Custodial Staff Fight the Coronavirus Alongside Health Care Workers in Residence Hall

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Courtesy of Wikimedia Commons

The Healing Heroes Home has been operational for a few weeks now, how are UM-Flint staff staying safe?

Ryan Lanxton, Writer

With the transformation of the First Street Residence Hall into a temporary living facility for medical workers, custodial staff at UM-Flint are now tasked with combating the coronavirus alongside them.

Called “Healing Heroes,” the former student dorms at the Residence Hall now offer a place for health care professionals in Genesee County to live and rest while also maintaining separation from their family for fear of spreading the virus.

However, that means those who work in the Residence Hall, such as custodial staff, are now at risk as well.

Tasked with cleaning the hall and rooms within, custodial staff have been equipped with a myriad of equipment to help protect them, such as tyvek suits, face masks, respirators, gloves and booties.

“Before a custodian can go into a room to clean they are in full PPE gear,” said Lois Martin, the interim custodial manager for UM-Flint. “The general cleaning in the building itself they wear whatever PPE that they feel comfortable with but are required to wear gloves and masks.”

While some equipment has been hard to come by, so far every staff member has received the appropriate gear to stay safe. Some materials have been items donated to them from various people and organizations. 

Many of the staff’s tasks have remained the same, such as sanitizing surfaces and cleaning rooms. However, their amount of cleaning has increased and many tasks are done twice as much.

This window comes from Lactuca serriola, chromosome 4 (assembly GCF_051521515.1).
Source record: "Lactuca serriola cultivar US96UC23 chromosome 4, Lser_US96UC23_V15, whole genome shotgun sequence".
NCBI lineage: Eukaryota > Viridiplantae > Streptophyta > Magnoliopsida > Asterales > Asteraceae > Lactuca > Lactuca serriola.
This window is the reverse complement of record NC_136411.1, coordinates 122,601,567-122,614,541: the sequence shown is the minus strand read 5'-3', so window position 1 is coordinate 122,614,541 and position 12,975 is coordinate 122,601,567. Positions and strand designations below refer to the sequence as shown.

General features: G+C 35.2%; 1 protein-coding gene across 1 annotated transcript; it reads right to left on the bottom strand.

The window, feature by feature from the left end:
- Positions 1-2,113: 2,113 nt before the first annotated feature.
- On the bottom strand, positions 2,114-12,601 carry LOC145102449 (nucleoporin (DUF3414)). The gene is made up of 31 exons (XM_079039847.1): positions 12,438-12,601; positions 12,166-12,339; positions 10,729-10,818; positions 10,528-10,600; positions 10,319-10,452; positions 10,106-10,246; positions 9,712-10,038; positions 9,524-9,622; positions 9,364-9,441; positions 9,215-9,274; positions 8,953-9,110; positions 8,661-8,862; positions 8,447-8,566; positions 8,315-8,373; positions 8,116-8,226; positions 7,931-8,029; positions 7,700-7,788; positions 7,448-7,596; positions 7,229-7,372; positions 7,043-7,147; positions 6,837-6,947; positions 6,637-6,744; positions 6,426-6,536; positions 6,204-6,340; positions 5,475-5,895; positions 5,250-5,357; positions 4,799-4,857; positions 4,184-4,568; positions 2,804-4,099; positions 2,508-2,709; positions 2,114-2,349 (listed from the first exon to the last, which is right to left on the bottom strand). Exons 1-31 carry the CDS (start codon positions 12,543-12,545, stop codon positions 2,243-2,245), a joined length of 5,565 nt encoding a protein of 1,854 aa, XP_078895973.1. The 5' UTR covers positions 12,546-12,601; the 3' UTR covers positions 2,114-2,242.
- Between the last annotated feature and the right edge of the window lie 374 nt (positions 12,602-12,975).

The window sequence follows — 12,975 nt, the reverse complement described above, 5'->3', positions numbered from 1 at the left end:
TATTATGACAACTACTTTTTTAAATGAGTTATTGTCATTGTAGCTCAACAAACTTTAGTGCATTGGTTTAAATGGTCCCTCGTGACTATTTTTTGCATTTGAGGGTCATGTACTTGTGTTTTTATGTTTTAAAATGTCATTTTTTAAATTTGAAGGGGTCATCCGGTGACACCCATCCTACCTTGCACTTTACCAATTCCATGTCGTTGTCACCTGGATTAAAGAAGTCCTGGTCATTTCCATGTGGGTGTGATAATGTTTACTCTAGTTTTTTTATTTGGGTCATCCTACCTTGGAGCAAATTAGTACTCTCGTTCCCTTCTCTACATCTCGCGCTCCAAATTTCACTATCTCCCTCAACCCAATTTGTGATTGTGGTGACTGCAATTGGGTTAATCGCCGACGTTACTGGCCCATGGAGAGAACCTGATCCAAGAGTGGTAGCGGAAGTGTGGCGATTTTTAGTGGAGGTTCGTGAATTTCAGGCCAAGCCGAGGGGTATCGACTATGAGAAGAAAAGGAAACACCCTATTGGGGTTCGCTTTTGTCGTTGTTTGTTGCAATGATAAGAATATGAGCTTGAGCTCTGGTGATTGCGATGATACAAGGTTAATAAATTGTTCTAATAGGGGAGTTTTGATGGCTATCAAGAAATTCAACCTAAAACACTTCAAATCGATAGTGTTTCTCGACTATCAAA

Ruth Powell, a custodian who works in the First Street Residence Hall, said the staff has been following closely with CDC guidelines and has received proper training to handle the new situation.

“They’ve [custodial managers] been terrific at making sure that we have everything that we need and that we’re not putting ourselves in harm’s way,” said Powell. 

There are approximately 20 health care workers living in the Hall but that number can fluctuate each day. Part of the training the staff has received includes following CDC recommendations to let surfaces sit for three days in order to let the virus die.

“Once a guest moves out of a room we then let the room sit for a minimum of one day but generally three days before we send our custodians in to clean. When the guest moves out they leave the windows open for extra ventilation before cleaning,” said Martin.

Powell said some aspects of their job have actually become easier since the people they are caring for–healthcare workers–are usually hygienic and cautious of contamination anyway. 

Despite the increased risk in their work, Powell said custodians have not received any pay increase for working in these potentially hazardous conditions. “I wish I was, but no,” said Powell.